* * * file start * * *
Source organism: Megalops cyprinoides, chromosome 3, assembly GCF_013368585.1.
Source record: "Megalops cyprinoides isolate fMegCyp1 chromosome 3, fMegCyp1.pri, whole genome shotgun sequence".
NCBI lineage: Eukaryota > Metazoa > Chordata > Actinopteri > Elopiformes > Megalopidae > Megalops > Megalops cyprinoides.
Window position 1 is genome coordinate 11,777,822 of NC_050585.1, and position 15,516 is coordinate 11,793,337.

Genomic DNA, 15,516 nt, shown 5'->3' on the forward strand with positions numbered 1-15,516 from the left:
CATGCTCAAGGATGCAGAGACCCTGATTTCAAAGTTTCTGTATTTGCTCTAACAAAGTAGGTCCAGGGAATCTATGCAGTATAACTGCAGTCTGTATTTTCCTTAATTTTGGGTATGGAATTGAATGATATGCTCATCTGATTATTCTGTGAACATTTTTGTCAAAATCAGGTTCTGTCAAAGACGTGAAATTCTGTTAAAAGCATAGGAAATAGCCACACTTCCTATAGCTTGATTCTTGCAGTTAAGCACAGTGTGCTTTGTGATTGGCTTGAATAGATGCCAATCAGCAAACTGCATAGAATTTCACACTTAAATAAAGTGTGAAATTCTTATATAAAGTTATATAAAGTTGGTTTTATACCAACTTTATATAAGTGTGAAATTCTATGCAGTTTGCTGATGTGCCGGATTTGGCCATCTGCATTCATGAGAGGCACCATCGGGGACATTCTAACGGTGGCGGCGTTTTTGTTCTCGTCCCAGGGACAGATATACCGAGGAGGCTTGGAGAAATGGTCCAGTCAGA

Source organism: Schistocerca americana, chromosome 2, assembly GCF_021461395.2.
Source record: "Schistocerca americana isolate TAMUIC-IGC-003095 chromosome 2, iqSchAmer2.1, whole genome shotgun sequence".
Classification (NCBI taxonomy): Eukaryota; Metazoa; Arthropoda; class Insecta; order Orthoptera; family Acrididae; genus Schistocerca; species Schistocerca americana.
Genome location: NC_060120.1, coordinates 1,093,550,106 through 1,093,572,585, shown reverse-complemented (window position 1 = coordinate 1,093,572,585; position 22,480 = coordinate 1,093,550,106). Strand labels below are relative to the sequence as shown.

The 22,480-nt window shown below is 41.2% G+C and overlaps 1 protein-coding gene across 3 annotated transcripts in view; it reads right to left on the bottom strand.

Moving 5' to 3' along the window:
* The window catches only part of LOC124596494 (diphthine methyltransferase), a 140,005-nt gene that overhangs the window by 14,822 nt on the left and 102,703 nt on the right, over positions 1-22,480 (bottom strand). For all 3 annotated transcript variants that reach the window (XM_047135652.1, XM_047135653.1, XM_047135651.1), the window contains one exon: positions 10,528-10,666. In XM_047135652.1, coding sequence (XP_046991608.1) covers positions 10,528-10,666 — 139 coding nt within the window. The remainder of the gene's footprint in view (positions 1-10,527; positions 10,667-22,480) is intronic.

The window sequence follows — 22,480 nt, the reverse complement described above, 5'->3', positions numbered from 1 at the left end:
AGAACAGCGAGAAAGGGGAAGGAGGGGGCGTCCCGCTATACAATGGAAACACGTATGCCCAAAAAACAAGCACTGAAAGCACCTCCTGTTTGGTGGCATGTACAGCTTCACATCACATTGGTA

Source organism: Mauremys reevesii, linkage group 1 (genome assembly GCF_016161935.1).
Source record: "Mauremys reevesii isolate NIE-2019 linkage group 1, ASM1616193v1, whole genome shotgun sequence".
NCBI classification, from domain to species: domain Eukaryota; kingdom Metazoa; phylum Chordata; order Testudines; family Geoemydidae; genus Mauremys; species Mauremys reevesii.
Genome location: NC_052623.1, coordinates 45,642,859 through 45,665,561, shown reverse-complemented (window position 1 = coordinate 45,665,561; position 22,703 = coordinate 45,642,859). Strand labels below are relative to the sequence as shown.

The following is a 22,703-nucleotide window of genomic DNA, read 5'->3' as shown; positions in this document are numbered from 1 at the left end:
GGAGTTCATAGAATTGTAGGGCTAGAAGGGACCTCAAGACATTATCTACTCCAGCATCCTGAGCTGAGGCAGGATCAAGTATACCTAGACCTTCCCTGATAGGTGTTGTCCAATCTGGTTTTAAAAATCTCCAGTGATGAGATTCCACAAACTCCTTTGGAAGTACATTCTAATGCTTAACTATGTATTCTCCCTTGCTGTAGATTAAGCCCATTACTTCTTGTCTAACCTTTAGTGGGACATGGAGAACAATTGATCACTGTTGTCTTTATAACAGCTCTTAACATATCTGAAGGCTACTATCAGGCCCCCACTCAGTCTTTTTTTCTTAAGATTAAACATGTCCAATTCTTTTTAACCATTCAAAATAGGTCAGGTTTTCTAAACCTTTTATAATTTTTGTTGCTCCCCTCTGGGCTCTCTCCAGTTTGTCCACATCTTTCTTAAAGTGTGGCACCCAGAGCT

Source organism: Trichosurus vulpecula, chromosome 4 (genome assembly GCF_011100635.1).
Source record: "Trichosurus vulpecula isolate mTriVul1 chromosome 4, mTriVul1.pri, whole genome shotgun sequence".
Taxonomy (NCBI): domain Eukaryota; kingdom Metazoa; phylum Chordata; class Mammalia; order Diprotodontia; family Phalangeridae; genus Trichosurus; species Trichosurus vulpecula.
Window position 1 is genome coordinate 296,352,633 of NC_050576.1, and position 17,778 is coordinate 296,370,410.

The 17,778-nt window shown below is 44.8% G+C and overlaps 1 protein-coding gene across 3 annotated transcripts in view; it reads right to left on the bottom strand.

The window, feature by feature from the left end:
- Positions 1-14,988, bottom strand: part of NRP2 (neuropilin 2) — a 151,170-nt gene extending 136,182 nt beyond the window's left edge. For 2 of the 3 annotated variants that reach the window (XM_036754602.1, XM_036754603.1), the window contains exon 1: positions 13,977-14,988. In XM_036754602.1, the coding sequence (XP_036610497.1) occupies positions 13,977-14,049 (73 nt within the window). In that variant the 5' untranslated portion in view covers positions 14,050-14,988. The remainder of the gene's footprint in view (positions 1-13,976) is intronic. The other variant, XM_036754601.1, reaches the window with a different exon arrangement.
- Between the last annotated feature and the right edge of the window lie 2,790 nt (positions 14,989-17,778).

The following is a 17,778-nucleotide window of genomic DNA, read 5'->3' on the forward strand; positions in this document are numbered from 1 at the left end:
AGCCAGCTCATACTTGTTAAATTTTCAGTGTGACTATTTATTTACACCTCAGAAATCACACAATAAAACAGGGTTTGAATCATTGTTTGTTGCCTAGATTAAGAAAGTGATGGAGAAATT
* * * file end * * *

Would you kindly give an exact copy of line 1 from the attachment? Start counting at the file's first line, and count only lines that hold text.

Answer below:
Source organism: Megalops cyprinoides, chromosome 3, assembly GCF_013368585.1.